Recently, in the pages of The Furrow, two priests – Ignatius McQuillan (May, 2017) and Dominic Meehan (June, 2017) – have responded to my article, A Lost Tribe (February, 2017), about the well bring of priests. I thank them both, not just for putting pen to paper to make their sensible and balanced points but for the sensitivity and kindness of their contributions.
While I wouldn’t agree with all they say, I find it difficult to disagree with most of it. In regard to Ignatius’ contribution all I would say is that while I accept his point that loneliness and isolation are moveable feasts depending on the whims of personality, not all retired priests are as blessed as he obviously is in the support-systems around him. My article, I hope, didn’t suggest that every retired priest was in need of company or even care but that for some, possibly I suspect for many, there’s a problem here that needs to be addressed. And my sense is that it’s getting worse.
I was at a meeting recently about the well being of priests where someone suggested that the problem was not among those who were in attendance but those isolated and depressed who hadn’t the energy to turn up. Little wonder that those tasked with ‘the care of priests’ often simply don’t know what to do, even where to begin. It’s both a daunting and frightening challenge. I accept that retirement and old age can be for some a happy and contented time. But my particular focus was on those at risk.
From Dominic’s contribution I discover that Cashel shares with Dublin and Killala the not unexpected news that each of those dioceses has just one diocesan priest under 40 years of age, an omen for the future, especially for Dublin with 199 parishes but even for Killala with 22. Despite that, he suggests that ‘for the sake of the under 40s,’ and in the interest of balance I should write about the beauty of my ‘many years of service’. But the focus of my article was to draw attention to the burgeoning problem of elderly priests living alone not the need to jolly up a few under 40s. My article had a narrow focus – elderly and retired priests at risk – and didn’t (couldn’t?) cover everything. And that’s not being negative, just real. (For negative, see below).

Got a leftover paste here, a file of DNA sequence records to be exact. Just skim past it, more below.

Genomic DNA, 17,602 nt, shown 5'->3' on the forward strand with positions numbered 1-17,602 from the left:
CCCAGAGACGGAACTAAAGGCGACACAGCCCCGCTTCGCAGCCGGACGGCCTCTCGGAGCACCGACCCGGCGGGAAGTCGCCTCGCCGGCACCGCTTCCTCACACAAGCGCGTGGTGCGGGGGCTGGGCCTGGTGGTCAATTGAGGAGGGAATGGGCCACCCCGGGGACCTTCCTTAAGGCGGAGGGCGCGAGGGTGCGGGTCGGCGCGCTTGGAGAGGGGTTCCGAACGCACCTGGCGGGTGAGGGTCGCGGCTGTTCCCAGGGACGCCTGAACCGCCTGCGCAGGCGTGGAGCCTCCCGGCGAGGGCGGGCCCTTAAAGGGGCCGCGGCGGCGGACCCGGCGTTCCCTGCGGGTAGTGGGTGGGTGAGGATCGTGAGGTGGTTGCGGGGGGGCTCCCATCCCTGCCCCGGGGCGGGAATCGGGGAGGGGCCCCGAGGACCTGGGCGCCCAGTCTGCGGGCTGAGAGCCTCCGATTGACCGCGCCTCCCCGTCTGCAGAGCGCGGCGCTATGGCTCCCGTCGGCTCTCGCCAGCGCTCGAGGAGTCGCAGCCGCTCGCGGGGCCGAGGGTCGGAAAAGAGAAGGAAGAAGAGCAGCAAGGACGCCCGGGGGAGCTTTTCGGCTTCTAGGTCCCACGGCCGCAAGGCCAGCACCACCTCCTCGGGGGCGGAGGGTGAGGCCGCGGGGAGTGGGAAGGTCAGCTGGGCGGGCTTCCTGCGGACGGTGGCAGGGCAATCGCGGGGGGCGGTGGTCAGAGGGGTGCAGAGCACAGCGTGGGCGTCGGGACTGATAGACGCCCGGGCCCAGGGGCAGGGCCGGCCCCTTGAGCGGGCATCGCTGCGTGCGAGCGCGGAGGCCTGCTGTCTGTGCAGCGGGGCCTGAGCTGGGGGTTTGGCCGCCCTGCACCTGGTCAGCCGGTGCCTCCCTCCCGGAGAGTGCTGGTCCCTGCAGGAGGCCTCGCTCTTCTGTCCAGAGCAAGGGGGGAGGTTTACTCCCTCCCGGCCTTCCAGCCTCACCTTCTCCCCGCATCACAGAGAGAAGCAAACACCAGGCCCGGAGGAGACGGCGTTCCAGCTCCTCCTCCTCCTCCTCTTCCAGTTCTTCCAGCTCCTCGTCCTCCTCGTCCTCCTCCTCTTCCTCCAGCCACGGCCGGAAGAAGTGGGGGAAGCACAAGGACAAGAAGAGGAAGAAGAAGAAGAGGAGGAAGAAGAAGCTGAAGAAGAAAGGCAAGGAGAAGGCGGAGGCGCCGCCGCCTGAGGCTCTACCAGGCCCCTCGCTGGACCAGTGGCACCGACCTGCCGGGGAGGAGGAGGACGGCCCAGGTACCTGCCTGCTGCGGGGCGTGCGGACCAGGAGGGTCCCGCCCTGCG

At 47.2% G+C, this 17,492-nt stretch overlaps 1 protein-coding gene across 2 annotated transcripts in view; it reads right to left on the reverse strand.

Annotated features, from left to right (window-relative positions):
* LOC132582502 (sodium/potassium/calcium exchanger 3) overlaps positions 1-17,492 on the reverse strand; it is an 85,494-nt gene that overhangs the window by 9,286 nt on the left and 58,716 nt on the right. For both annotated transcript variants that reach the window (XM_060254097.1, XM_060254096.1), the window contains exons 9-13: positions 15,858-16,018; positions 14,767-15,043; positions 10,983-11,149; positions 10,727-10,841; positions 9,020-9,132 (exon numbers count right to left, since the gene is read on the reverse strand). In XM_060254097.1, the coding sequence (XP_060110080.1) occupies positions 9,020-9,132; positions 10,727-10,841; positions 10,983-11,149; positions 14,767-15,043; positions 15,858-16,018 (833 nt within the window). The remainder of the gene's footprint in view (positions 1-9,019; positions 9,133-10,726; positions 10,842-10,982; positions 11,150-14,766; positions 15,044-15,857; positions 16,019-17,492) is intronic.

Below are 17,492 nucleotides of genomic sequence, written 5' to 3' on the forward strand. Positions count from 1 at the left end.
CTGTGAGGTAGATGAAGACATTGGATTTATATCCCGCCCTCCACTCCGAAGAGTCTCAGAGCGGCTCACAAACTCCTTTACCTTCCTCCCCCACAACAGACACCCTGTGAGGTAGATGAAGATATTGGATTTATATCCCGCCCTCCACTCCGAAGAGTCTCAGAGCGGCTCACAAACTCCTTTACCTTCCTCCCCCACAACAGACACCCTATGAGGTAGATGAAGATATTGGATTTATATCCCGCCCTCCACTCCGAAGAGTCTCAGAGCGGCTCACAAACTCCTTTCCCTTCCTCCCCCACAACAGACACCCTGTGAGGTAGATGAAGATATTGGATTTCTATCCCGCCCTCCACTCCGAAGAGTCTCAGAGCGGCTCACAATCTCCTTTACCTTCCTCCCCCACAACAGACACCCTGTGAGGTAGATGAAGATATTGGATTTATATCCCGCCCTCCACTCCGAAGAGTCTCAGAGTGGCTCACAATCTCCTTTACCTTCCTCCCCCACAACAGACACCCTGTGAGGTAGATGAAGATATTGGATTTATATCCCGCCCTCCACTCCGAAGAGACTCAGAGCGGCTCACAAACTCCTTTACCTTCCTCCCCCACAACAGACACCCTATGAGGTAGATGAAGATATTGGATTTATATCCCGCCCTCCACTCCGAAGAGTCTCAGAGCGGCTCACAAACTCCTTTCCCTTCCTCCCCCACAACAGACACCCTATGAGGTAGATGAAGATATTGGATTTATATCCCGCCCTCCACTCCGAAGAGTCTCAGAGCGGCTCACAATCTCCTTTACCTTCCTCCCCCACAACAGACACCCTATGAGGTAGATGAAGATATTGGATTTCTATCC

Association of Catholic Priests
Can I take the opportunity of not so much justifying my thoughts in A Lost Tribe but of setting out my approach and the policy of the Association of Catholic Priests (ACP) in choosing particular issues and in robustly arguing our positions, though not always to the satisfaction of our fellow-priests? I need to make it clear that I’m not conflating my personal style or beliefs with those of the ACP, though clearly there is to some degree an over-lap between the two.
When a group of about eight priests – diocesan, missionary, religious and an abbot – met in Athlone in June, 2010 we were very aware that the fearful, una voce ‘winter church’ that had lasted for most of the previous half-century left little room for honest dialogue, particularly for a group of priests attempting to surface sensitive issues.
It wasn’t a happy time. Pope Benedict XVI was continuing the restoration policies of Pope John II and memories were still fresh of the latter, now Saint John Paul II, wagging his finger in an unsaintly ticking-off gesture at a Nicaraguan Jesuit kneeling before him. It was an iconic moment.
Bishops were ritually and publicly summoned to Rome for daring to mention not even to question the present imperative of celibacy for priests.
Priests who pointed to the decline of Confessions and proposed what seemed viable and sensible reforms of the sacrament were contacted by their bishops who had been contacted by the papal nuncio who had been contacted by the Congregation for the Doctrine of the Faith (CDF).
Strange people were appointed to key positions in the Vatican and wise heads ominously foretold – accurately as it turned out – the dreadful disasters that would ensue. And, as circumstances turned out, one of the group, Tony Flannery, would be silenced by the CDF effectively for little more than explaining in simple English some of the insights of modern biblical scholarship. He was reported apparently by the editor of a ‘Catholic’ newspaper worried about whether Irish Catholics would be able to cope with such knowledge. It wasn’t a good time.
In such unpromising circumstances, the motley group gathered in Athlone wasn’t quite sure what to do but the consensus was that we needed to do something. We could see the problems, but more importantly we believed we were prepared to name them. We sensed in a general, unfocussed, way that we should attempt to give the reforming impetus of the Second Vatican Council, almost successfully airbrushed out of popular memory, a second wind. What emerged was the formation of an association of priests committed to representing as many Irish priests as would choose to support us. We didn’t expect or intend to represent all priests, though all priests were welcome to join.